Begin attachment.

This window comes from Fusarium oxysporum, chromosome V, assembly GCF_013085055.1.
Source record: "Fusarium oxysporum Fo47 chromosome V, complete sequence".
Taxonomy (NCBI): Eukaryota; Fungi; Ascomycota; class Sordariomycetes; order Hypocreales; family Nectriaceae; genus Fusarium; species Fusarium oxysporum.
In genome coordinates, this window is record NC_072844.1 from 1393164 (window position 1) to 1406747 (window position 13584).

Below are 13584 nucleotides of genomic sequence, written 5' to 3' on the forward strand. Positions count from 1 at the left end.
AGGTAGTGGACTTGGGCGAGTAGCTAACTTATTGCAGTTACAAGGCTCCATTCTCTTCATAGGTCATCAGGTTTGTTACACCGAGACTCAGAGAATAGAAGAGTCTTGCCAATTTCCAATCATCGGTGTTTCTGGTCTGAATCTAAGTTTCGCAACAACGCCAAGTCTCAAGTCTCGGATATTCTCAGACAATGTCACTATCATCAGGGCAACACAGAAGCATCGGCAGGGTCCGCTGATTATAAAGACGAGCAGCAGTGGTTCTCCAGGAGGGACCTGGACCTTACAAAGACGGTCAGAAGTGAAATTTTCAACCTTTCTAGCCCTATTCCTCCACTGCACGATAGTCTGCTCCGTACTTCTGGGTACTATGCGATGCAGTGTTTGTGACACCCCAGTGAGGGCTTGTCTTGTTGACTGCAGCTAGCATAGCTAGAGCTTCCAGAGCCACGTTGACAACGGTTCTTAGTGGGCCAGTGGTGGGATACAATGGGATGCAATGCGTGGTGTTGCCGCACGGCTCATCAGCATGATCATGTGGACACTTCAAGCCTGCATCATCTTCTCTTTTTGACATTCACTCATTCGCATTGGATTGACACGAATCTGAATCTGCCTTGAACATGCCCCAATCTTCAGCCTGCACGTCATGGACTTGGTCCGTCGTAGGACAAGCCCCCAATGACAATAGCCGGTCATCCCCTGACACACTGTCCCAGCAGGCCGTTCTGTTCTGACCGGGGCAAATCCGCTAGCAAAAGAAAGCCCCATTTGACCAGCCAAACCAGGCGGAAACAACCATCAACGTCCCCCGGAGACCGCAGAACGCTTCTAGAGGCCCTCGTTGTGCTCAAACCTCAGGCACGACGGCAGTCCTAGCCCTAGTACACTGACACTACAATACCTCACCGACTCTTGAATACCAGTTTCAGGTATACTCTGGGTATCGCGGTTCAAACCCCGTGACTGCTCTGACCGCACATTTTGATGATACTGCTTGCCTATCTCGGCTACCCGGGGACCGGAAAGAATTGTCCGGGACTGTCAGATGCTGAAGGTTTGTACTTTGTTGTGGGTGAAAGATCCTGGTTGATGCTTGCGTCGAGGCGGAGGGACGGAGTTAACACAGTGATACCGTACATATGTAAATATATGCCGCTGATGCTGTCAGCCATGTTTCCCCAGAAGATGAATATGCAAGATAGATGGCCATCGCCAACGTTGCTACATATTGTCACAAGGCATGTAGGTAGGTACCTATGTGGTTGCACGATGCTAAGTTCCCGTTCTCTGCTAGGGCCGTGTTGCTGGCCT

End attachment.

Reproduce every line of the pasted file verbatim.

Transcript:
This window comes from Fusarium oxysporum, chromosome V, assembly GCF_013085055.1.
Source record: "Fusarium oxysporum Fo47 chromosome V, complete sequence".
Taxonomy (NCBI): Eukaryota; Fungi; Ascomycota; class Sordariomycetes; order Hypocreales; family Nectriaceae; genus Fusarium; species Fusarium oxysporum.
In genome coordinates, this window is record NC_072844.1 from 1393164 (window position 1) to 1406747 (window position 13584).

Below are 13584 nucleotides of genomic sequence, written 5' to 3' on the forward strand. Positions count from 1 at the left end.
AGGTAGTGGACTTGGGCGAGTAGCTAACTTATTGCAGTTACAAGGCTCCATTCTCTTCATAGGTCATCAGGTTTGTTACACCGAGACTCAGAGAATAGAAGAGTCTTGCCAATTTCCAATCATCGGTGTTTCTGGTCTGAATCTAAGTTTCGCAACAACGCCAAGTCTCAAGTCTCGGATATTCTCAGACAATGTCACTATCATCAGGGCAACACAGAAGCATCGGCAGGGTCCGCTGATTATAAAGACGAGCAGCAGTGGTTCTCCAGGAGGGACCTGGACCTTACAAAGACGGTCAGAAGTGAAATTTTCAACCTTTCTAGCCCTATTCCTCCACTGCACGATAGTCTGCTCCGTACTTCTGGGTACTATGCGATGCAGTGTTTGTGACACCCCAGTGAGGGCTTGTCTTGTTGACTGCAGCTAGCATAGCTAGAGCTTCCAGAGCCACGTTGACAACGGTTCTTAGTGGGCCAGTGGTGGGATACAATGGGATGCAATGCGTGGTGTTGCCGCACGGCTCATCAGCATGATCATGTGGACACTTCAAGCCTGCATCATCTTCTCTTTTTGACATTCACTCATTCGCATTGGATTGACACGAATCTGAATCTGCCTTGAACATGCCCCAATCTTCAGCCTGCACGTCATGGACTTGGTCCGTCGTAGGACAAGCCCCCAATGACAATAGCCGGTCATCCCCTGACACACTGTCCCAGCAGGCCGTTCTGTTCTGACCGGGGCAAATCCGCTAGCAAAAGAAAGCCCCATTTGACCAGCCAAACCAGGCGGAAACAACCATCAACGTCCCCCGGAGACCGCAGAACGCTTCTAGAGGCCCTCGTTGTGCTCAAACCTCAGGCACGACGGCAGTCCTAGCCCTAGTACACTGACACTACAATACCTCACCGACTCTTGAATACCAGTTTCAGGTATACTCTGGGTATCGCGGTTCAAACCCCGTGACTGCTCTGACCGCACATTTTGATGATACTGCTTGCCTATCTCGGCTACCCGGGGACCGGAAAGAATTGTCCGGGACTGTCAGATGCTGAAGGTTTGTACTTTGTTGTGGGTGAAAGATCCTGGTTGATGCTTGCGTCGAGGCGGAGGGACGGAGTTAACACAGTGATACCGTACATATGTAAATATATGCCGCTGATGCTGTCAGCCATGTTTCCCCAGAAGATGAATATGCAAGATAGATGGCCATCGCCAACGTTGCTACATATTGTCACAAGGCATGTAGGTAGGTACCTATGTGGTTGCACGATGCTAAGTTCCCGTTCTCTGCTAGGGCCGTGTTGCTGGCCT